The Dollar is still trading near three-week highs as investors continued to unwind bets on deep US interest rate cuts, pushing Treasury yields higher.
In Asian trading, the Dollar Index, which tracks the greenback against six other major currencies, was at 97.516, having touched 97.588 yesterday, 9 July – its highest since 19 June.
Further gains in the Dollar depend on the tone Federal Reserve Chair Jerome Powell strikes during two days of Congressional testimony starting later today.
Expectations for a 50-basis-point rate cut at a Fed meeting later this month have evaporated, following stronger-than-expected employment growth in June tempering predictions that the US central bank would opt for aggressive rate cuts at its upcoming meeting this month. However, investors still expect a 25-basis-point cut due to weak inflation and concerns over growing business fall-out from the US-Chinese trade war.
The Dollar could continue to creep higher if Powell’s comments on the US economy are perceived as neutral or even slightly hawkish, which would support the argument that additional rate cuts will be limited. Traders will also scrutinise closely the release of minutes from the Federal Open Market Committee’s previous meeting due for publication at 19:00 (GMT).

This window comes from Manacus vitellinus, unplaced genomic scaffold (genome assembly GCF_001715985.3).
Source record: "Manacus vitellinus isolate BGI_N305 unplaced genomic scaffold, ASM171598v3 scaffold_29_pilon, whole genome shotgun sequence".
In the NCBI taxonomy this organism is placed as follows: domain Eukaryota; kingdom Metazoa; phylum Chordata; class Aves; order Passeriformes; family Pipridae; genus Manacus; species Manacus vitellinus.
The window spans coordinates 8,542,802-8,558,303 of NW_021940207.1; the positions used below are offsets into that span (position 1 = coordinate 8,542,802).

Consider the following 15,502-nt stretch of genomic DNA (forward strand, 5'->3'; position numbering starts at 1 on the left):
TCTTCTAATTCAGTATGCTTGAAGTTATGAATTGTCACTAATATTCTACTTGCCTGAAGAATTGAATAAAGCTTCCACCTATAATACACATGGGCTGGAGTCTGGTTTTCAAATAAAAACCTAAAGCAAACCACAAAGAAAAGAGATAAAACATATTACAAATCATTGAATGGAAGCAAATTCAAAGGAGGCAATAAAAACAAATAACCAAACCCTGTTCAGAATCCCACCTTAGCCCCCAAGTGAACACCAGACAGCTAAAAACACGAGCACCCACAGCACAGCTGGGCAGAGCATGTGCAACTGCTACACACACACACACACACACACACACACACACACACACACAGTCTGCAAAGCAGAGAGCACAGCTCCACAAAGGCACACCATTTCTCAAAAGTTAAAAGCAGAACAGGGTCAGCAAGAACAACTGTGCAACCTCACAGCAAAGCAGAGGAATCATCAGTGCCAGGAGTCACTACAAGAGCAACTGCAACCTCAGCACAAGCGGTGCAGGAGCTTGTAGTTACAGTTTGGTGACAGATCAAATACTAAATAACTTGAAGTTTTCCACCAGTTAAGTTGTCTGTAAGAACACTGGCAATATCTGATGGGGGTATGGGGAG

Renewed strength in the greenback would be an extra worry for the Pound, which is stuck near a six-month low due to uncertainty over how Britain will avoid a messy no-deal exit from the European Union.
Sterling slid to $1.2439 yesterday, with Brexit jitters and growing expectations of a Bank of England rate cut adding to the currency’s weakness. Sentiment for the Pound was also dampened after data showed sales at British retailers rose at their slowest average pace on record, highlighting trouble in the economy.
Data on British gross domestic product (GDP) and industrial output have been released this morning showed the UK economy rebounded in May thanks to a partial recovery in car production. Tomorrow, the BoE will release its financial stability report, which could help traders gauge whether the UK central bank will take a more dovish view of the economy.
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